Synergistic Activation Of Phospholipase D By Protein Kinase C- And G-protein-mediated Pathways In Streptolysin O-permeabilized HL60 Cells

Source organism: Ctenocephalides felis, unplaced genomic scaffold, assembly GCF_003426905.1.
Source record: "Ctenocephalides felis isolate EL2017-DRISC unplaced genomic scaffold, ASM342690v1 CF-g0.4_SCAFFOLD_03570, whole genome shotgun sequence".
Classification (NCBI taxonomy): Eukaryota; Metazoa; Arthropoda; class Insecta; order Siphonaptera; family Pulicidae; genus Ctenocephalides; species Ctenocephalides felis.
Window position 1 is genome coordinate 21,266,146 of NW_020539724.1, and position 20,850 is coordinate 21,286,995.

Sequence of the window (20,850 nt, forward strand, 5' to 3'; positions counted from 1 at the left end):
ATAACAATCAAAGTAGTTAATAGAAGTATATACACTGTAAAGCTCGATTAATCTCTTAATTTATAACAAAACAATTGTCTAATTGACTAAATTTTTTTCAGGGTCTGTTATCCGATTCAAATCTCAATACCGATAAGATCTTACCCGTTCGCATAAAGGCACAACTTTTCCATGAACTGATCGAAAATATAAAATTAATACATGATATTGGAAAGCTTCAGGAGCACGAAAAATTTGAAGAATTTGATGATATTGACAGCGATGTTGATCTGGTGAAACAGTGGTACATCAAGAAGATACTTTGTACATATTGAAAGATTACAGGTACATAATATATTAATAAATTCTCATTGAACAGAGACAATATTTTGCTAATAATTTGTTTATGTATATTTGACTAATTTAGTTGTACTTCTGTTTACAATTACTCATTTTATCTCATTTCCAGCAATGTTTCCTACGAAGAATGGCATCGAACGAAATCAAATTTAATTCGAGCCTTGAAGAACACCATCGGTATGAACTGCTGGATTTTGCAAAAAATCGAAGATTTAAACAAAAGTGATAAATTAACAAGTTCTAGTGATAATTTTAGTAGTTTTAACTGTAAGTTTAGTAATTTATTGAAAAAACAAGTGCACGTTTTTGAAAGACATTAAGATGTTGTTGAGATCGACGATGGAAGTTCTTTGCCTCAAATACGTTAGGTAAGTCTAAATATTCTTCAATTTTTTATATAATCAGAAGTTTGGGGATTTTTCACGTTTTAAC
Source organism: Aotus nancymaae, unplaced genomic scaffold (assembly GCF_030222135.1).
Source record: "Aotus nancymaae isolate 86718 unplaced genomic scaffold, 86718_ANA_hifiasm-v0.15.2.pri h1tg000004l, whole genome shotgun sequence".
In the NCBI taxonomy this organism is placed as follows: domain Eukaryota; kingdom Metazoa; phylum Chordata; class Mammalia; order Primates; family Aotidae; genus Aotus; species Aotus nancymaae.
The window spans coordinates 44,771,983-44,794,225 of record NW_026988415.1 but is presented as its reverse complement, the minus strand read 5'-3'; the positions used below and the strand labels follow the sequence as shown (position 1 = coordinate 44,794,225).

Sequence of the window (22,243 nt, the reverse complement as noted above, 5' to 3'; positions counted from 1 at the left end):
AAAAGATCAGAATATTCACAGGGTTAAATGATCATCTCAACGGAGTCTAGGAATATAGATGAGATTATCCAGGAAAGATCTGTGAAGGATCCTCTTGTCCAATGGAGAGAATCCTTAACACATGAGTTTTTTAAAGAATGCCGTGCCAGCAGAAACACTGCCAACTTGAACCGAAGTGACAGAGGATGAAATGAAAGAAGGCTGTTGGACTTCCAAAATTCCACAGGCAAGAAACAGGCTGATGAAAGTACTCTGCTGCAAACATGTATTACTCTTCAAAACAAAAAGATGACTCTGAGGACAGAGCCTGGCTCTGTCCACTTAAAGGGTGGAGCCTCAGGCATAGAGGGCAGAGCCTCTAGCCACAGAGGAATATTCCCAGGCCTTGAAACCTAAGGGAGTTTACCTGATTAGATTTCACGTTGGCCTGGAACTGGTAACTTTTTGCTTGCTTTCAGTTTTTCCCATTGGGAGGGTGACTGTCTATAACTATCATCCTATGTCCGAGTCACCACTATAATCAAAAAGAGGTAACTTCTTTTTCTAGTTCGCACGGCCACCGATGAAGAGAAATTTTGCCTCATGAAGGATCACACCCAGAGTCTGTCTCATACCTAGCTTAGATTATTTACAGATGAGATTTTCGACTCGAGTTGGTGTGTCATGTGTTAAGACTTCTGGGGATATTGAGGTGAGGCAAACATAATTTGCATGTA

Stimulation of phospholipase D (PLD) by cell surface receptors has been observed in many cell types. We have investigated the mechanism of activation of this enzyme in undifferentiated HL60 cells. GTP analogues and Ca2+ (buffered in the nanomolar to micromolar range) were introduced into HL60 cells in the presence of the permeabilizing agent, streptolysin O. We report that guanosine 5′-[gamma-thio]triphosphate (GTP[S]) is a potent activator of phospholipase D when Ca2+ is available at micromolar levels. Phorbol 12-myristate 13-acetate or Ca2+ alone can also stimulate PLD, but to a limited extent. The activation of PLD by GTP[S] can be partially dissociated from GTP[S]-stimulated phosphoinositide-specific phospholipase C, suggesting that a G-protein may be directly involved in regulating PLD. However, maximal activation of PLD only occurs under conditions that are permissive to phospholipase C stimulation. We conclude that PLD activation is under dual control, i.e. protein kinase C- as well as G-protein-mediated regulation. Synergistic activation occurs when both pathways are simultaneously stimulated. We conclude that full activation of PLD requires protein kinase C, increased Ca2+ and a GTP-binding protein. Evidence for cytosolic components that may also be involved in obtaining full activation of PLD is also presented.